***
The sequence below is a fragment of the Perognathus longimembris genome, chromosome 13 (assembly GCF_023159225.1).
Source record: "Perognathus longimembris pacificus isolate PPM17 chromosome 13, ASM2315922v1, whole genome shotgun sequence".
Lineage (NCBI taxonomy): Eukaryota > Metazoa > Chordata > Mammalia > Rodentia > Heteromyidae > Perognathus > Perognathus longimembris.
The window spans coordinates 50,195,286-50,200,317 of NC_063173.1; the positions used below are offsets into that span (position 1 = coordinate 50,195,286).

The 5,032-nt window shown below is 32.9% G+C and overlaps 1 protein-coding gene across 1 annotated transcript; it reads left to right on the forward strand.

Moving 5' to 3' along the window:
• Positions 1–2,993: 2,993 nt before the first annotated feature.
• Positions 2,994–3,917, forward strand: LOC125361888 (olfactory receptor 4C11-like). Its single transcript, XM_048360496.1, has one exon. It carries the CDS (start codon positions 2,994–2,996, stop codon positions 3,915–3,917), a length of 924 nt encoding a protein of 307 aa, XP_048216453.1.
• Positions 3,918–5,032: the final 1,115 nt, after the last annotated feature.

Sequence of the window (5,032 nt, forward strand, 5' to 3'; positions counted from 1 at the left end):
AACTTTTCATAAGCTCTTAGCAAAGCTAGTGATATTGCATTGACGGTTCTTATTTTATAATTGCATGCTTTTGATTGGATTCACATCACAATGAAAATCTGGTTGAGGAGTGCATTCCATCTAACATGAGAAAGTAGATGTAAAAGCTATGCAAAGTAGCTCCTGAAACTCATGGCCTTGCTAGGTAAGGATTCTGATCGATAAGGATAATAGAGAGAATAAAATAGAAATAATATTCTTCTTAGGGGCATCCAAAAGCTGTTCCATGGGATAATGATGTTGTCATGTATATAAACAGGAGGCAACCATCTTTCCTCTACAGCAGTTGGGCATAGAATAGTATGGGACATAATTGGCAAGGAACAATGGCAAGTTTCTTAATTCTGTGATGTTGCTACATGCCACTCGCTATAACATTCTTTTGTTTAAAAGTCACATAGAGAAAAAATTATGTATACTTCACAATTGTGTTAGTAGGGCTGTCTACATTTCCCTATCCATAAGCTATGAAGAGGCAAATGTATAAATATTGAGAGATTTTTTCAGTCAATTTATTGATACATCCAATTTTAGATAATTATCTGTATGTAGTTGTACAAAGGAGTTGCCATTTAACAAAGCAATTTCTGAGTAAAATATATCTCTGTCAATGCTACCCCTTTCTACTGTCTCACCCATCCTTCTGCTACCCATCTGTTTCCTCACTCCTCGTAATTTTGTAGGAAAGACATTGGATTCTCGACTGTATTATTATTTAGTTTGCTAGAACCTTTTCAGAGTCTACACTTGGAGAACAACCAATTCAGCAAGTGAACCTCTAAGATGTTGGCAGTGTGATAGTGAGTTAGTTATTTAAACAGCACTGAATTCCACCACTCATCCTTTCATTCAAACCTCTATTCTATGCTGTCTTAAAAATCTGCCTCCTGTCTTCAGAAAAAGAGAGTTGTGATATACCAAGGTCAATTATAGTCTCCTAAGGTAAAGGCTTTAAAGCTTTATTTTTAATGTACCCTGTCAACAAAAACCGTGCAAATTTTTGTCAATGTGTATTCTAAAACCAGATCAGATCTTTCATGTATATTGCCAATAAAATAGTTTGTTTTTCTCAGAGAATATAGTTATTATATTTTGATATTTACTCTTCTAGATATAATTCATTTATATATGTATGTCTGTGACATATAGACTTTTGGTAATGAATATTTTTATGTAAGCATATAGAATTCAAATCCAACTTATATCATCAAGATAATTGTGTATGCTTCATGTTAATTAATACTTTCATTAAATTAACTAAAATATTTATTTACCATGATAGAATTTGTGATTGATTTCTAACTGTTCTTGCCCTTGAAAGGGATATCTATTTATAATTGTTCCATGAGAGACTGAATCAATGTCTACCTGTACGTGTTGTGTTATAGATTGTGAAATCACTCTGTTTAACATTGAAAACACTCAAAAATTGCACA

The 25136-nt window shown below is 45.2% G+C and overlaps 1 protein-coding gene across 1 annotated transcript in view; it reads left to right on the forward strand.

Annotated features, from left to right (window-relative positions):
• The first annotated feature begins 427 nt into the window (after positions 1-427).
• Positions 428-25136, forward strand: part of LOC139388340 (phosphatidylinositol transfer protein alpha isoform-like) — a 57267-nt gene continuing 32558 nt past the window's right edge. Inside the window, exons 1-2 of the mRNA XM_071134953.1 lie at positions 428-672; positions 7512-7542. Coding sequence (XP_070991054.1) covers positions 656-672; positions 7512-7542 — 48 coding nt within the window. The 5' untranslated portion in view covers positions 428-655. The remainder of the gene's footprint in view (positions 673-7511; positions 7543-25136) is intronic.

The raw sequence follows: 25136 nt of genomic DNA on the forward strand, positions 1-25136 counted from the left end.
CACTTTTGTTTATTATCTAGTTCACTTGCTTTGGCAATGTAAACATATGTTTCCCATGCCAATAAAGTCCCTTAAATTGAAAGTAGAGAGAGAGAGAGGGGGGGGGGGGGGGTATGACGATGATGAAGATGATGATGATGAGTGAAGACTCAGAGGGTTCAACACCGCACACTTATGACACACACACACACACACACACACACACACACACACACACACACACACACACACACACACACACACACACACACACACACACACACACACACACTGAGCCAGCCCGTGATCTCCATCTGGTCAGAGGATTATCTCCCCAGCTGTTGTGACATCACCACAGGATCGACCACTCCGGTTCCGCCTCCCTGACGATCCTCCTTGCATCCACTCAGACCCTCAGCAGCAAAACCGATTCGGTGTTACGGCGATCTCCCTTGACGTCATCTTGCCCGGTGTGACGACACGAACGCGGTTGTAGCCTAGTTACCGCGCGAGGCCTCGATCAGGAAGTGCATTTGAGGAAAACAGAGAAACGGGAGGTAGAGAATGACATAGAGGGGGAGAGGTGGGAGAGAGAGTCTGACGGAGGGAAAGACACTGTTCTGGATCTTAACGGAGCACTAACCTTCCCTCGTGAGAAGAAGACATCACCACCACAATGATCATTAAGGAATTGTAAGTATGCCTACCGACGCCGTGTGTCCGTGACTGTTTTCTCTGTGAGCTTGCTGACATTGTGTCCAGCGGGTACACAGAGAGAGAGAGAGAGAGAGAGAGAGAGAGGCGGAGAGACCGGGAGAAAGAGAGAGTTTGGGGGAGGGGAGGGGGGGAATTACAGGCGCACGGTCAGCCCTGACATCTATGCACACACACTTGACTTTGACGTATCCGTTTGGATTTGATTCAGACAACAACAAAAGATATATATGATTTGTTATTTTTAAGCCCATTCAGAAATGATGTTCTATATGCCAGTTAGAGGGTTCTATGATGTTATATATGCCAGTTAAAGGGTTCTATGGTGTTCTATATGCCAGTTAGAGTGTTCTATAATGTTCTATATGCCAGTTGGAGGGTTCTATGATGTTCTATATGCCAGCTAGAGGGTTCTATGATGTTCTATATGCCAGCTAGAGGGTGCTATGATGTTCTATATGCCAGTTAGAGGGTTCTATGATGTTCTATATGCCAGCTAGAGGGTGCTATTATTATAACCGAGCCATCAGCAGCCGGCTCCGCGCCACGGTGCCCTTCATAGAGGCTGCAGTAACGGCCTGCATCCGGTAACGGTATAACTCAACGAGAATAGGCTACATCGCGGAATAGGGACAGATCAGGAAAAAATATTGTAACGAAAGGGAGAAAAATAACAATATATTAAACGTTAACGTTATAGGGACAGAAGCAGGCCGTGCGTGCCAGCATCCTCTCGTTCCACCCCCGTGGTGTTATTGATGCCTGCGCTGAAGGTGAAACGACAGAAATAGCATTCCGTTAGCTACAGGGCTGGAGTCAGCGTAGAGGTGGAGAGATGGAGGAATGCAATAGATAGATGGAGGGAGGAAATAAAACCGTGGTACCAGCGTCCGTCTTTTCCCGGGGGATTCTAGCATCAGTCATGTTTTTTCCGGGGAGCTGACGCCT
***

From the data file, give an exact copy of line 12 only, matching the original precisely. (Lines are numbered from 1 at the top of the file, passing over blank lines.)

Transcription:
The 25136-nt window shown below is 45.2% G+C and overlaps 1 protein-coding gene across 1 annotated transcript in view; it reads left to right on the forward strand.